Spain Moves Against Catalan Separatists With Police Raids

Updated on
  • Prime Minister Rajoy says he’ll pursue crackdown to the end
  • Catalan vice president says Spain abusing fundamental rights

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Spain’s Civil Guard raided Catalan government offices including the economy and social affairs departments and a data center as Madrid moved to shut down preparations for an illegal referendum planned for Oct. 1.

Nine officials were arrested as part of an operation that is expected to continue throughout the day, a spokesman for the Guardia Civil said. Among those detained was Josep Maria Jove Llado, No. 2 in the economy department, a press officer for the Barcelona-based executive said in a text message. Officers also seized ballot papers prepared for the vote from a warehouse in a village 45 kilometers (28 miles) north of Barcelona where two more people were arrested, according to Europa Press.

“The government is doing what it has to do,” Prime Minister Mariano Rajoy told the Spanish Parliament in Madrid Wednesday. “And we will keep doing that until the very end.” Catalan separatist lawmakers walked out of the chamber in response to his comments.

Spain’s premier is facing the biggest challenge to the constitution in more than three decades as elected officials in Catalonia try to force a rupture with the state. Separatist leaders have plans for mass demonstrations, potentially targeting export industries, if the vote is blocked and angry crowds were already gathering outside the regional economy department on Wednesday morning.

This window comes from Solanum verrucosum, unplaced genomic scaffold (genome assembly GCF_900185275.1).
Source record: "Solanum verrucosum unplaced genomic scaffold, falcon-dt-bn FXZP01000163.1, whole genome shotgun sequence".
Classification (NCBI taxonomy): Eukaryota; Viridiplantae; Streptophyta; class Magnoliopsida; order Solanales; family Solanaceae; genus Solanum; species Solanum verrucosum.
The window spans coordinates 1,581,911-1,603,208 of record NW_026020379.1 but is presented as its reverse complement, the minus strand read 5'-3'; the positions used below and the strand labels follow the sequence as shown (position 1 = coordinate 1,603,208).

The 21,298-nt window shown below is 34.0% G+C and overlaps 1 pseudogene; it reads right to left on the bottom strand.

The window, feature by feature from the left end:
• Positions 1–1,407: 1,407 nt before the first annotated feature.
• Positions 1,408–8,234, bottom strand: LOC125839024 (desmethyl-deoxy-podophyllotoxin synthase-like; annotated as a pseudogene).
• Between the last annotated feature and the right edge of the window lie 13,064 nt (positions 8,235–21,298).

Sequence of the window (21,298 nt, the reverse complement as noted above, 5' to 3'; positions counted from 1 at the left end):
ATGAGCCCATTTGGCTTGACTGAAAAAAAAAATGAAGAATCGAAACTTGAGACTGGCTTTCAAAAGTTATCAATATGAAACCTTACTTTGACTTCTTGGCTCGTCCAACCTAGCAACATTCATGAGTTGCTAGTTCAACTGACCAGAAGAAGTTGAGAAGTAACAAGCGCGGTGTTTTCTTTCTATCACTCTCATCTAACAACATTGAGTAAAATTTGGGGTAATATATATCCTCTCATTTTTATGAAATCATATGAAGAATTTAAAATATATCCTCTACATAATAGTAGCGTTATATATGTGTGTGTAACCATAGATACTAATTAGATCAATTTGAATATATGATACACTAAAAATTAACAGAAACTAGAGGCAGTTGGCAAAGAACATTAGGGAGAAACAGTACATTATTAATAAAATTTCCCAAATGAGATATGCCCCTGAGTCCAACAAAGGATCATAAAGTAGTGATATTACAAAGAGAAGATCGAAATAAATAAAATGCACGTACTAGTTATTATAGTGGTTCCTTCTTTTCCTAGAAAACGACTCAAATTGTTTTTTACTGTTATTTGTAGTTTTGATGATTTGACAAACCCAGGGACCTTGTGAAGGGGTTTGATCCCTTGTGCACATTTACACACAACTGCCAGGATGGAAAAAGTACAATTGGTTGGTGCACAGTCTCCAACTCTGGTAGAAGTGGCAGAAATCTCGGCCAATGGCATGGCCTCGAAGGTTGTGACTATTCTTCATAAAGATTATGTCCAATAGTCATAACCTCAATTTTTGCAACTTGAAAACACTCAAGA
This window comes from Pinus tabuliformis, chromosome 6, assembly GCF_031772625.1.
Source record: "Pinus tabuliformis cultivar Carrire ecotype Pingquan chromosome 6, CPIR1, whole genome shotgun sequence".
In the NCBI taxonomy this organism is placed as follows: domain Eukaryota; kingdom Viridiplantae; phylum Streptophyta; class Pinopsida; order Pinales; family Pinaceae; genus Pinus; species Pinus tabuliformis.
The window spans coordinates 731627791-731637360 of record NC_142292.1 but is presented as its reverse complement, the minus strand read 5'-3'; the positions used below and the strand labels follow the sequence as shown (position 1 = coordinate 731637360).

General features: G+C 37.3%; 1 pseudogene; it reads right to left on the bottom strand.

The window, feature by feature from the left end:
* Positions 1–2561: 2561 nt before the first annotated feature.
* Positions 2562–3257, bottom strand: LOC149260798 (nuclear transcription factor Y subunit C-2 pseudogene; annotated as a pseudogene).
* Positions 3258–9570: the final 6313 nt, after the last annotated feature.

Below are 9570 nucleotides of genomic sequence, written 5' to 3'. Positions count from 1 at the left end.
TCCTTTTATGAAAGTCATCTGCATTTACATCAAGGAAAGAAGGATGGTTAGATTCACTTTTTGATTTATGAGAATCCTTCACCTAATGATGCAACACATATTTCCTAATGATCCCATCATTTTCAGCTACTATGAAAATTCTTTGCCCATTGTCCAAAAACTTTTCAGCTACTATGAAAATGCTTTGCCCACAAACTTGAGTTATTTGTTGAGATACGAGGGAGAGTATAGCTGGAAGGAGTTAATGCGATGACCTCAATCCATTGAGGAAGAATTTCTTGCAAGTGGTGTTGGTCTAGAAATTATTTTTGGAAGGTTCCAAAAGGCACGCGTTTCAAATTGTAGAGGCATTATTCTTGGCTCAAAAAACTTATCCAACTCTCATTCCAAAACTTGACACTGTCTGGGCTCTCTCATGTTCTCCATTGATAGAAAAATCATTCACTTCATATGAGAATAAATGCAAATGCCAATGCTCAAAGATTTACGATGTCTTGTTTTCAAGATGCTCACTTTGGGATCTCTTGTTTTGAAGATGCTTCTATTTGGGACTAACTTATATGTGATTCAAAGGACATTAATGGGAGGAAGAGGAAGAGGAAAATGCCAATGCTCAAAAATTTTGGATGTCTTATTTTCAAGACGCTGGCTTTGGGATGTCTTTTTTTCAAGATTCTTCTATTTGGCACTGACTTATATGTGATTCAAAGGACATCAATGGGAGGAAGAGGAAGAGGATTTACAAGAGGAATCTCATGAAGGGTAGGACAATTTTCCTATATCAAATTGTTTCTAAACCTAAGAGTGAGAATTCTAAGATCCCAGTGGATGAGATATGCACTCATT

“The Spanish government has crossed the red line that separated it from repressive authoritarian regimes and has become a disgrace to democracy,” Catalan President Carles Puigdemont said in televised statement flanked by his top officials, as he insisted the disputed vote would go ahead.

Carles Puigdemont on Sept. 20.

Photographer: Josep Lago/AFP via Getty Images

Read more, Catalan History of Grievance Leaves a Divided Spain: QuickTake

Spanish Foreign Minister Alfonso Dastis on Tuesday accused the separatists of using “Nazi” tactics, after they put up campaign posters featuring pictures of local mayors who have refused to collaborate with the referendum process. Some mayors complained they’d been harassed by activists as a result.

“To think that the government is comparing a peaceful, democratic movement to the Nazi regime shows how disproportionate this is,” Catalan foreign affairs chief Raul Romeva said in an interview in Madrid. “It’s an insult to the real victims of Nazism. The Spanish government is making a grave mistake.”

Financial Controls

Spanish law enforcement has been closing in on separatist activists over the past week, after the Catalan Parliament legislated earlier this month for the referendum and approved the foundations for a Catalan republic in defiance of Spain’s Constitutional Court.

On Tuesday, the Civil Guard searched the offices of Unipost, a courier firm in Terrassa near Barcelona, and seized letters suspected of being related to the ballot plans. They have also raided several printworks in the region hunting for ballot papers. The Spanish interior ministry said Wednesday it has canceled all vacation for officers involved in enforcing the referendum ban.

“We are in a very exceptional situation,” Catalan Vice President Oriol Junqueras said in an interview with Catalunya Radio. “There are no guarantees that fundamental rights will be respected.”

Budget Minister Cristobal Montoro signed an order late on Tuesday to prevent the Catalan government from borrowing money, tightening financial controls on the administration. Banks operating in region have already been told not to process any payments from the regional government without the approval of officials in Madrid. The measure aims to prevent Catalan officials from using public funds to pay for the referendum.

— With assistance by Maria Tadeo

(Updates with comment from Catalan president in fifth paragraph.)
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